“Yeah, why not?” Ledet recalled.
Whenever Ledet had free time over the next several months, he was in the operating room and visiting patients with Patrick Greiffenstein.
“It just so happened, God put me in the right place at the right time, and it worked,” said Ledet, 34, of Gretna, La.
Now, seven years after he was a security guard at Baton Rouge General Medical Center, Ledet is assigned to the hospital as a medical student.
He is doing his pediatrics rotation at the Louisiana hospital and is in his third year at Tulane University School of Medicine.
“It’s like the ultimate comeback,” Ledet said.
As he comes and goes from the hospital, he sometimes runs into people he used to work with when he was a guard. Once when he was recently in the emergency room, one of them yelled out: “You did it! You actually did it!”
Ledet grew up in Lake Charles, La., with a single mother who worked as a certified nursing assistant. They relied on food stamps to eat. After high school, Ledet joined the Navy and was stationed in Washington, D.C., from 2004 to 2007. He entered the Reserves, and his wife — Mallory Alice Brown-Ledet, whom he met in high school — persuaded him to go to college while she worked at a bank.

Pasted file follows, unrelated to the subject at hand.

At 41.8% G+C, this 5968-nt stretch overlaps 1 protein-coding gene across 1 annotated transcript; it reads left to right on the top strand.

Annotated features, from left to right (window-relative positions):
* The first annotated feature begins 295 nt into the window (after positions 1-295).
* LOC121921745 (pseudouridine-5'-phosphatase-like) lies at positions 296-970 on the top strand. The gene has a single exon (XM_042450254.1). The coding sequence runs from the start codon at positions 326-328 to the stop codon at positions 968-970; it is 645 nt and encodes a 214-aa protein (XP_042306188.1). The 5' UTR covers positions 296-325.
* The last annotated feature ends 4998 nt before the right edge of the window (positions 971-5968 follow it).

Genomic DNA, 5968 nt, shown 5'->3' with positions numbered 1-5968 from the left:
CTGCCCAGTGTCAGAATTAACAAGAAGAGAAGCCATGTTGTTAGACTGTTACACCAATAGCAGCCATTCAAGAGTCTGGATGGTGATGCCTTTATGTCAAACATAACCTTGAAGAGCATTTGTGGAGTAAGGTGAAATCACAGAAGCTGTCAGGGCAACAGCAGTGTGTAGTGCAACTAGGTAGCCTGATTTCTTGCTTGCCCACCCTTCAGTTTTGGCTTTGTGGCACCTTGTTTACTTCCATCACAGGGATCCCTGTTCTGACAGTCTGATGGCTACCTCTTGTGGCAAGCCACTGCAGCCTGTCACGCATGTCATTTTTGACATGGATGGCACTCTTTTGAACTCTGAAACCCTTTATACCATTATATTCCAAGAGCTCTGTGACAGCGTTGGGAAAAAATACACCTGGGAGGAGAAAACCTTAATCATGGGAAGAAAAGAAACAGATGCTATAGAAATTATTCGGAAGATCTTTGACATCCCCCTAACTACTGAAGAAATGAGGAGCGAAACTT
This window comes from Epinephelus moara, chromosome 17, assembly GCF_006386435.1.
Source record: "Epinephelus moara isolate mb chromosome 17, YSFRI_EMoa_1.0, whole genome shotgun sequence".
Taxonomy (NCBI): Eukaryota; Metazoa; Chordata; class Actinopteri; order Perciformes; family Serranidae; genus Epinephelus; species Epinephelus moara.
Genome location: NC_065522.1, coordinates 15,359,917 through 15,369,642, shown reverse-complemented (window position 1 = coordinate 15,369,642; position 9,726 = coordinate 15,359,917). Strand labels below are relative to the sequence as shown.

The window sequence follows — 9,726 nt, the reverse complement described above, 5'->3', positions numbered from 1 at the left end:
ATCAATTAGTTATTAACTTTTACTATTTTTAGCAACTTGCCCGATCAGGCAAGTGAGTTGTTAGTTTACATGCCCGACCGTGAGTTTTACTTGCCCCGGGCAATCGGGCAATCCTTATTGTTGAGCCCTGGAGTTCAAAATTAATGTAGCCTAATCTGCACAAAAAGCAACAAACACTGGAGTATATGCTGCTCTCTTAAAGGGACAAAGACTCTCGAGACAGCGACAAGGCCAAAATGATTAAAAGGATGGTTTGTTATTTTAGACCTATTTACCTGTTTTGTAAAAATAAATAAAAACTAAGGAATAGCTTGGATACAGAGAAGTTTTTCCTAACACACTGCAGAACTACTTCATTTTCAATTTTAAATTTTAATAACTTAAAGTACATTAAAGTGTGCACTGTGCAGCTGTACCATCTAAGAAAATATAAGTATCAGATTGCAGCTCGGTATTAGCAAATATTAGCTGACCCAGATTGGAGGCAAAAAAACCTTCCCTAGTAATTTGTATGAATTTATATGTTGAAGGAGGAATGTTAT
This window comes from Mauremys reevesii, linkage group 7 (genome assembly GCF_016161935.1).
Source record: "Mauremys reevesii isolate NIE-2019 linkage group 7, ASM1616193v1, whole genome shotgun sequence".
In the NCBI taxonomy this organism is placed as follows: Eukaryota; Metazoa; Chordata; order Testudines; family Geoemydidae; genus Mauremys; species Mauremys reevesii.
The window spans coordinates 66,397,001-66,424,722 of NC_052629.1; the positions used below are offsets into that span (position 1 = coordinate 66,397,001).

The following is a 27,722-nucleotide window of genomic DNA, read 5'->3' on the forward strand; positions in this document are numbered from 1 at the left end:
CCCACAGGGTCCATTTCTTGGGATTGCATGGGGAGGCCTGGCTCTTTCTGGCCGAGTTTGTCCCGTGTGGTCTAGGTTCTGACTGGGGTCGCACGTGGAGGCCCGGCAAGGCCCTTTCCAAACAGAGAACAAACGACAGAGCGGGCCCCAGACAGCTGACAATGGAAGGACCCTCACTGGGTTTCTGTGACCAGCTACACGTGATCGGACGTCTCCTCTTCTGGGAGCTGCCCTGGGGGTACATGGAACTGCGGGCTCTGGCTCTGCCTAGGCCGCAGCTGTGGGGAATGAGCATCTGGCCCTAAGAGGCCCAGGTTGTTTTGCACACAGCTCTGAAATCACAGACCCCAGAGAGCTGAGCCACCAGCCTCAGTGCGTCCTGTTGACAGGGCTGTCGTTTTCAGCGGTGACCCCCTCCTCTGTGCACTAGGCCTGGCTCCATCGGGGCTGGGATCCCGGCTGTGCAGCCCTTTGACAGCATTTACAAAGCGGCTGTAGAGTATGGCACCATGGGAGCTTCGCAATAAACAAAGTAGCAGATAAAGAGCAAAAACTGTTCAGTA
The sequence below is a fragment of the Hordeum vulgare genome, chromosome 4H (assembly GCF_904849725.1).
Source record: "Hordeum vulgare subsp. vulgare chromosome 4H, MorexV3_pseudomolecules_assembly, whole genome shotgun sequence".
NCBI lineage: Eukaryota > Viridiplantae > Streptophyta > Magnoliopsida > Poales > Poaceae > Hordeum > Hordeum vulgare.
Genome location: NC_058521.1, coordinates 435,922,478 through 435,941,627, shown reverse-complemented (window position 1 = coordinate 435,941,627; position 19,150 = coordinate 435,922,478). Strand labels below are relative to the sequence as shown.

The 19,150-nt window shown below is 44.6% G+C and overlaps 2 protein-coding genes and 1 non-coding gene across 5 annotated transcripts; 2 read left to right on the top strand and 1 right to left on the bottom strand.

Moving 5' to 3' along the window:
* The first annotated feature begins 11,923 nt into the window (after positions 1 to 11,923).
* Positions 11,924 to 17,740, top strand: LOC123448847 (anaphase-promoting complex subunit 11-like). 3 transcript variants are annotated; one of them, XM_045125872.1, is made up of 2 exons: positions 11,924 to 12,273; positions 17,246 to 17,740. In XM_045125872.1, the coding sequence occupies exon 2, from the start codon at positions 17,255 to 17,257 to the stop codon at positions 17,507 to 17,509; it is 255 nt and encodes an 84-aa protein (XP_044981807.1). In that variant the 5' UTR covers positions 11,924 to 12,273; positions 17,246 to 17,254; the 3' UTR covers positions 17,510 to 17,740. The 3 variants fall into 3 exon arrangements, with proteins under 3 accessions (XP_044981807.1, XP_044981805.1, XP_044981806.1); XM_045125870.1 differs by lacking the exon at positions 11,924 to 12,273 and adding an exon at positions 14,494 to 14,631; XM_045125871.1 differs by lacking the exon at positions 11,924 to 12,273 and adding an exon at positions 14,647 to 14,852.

They moved back to Louisiana in 2009, and Ledet enrolled in Southern University and A&M College in Baton Rouge.
Ledet initially thought he would become a social worker, like the ones who had helped his family when he was a child. But one day, his chemistry professor told him that based on his performance in class, he should major in biology or chemistry. Ledet took on both sciences as a double major. That same year, he started the security-guard job to help support his family — which included a new baby, Maleah.
Ledet didn’t have his sights on becoming a doctor then, and certainly did not view the hospital job as a backdoor way into the medical field. He said he simply needed a job to pay the mortgage.
But once he started working there, he became enamored by the hospital environment, with its intensity and variety: In one building, you had everything from gunshot wounds to babies greeting the world.
“Being in a hospital was to some degree a motivating place, because you saw these really smart and talented people walking around who were really cool to be around,” he said.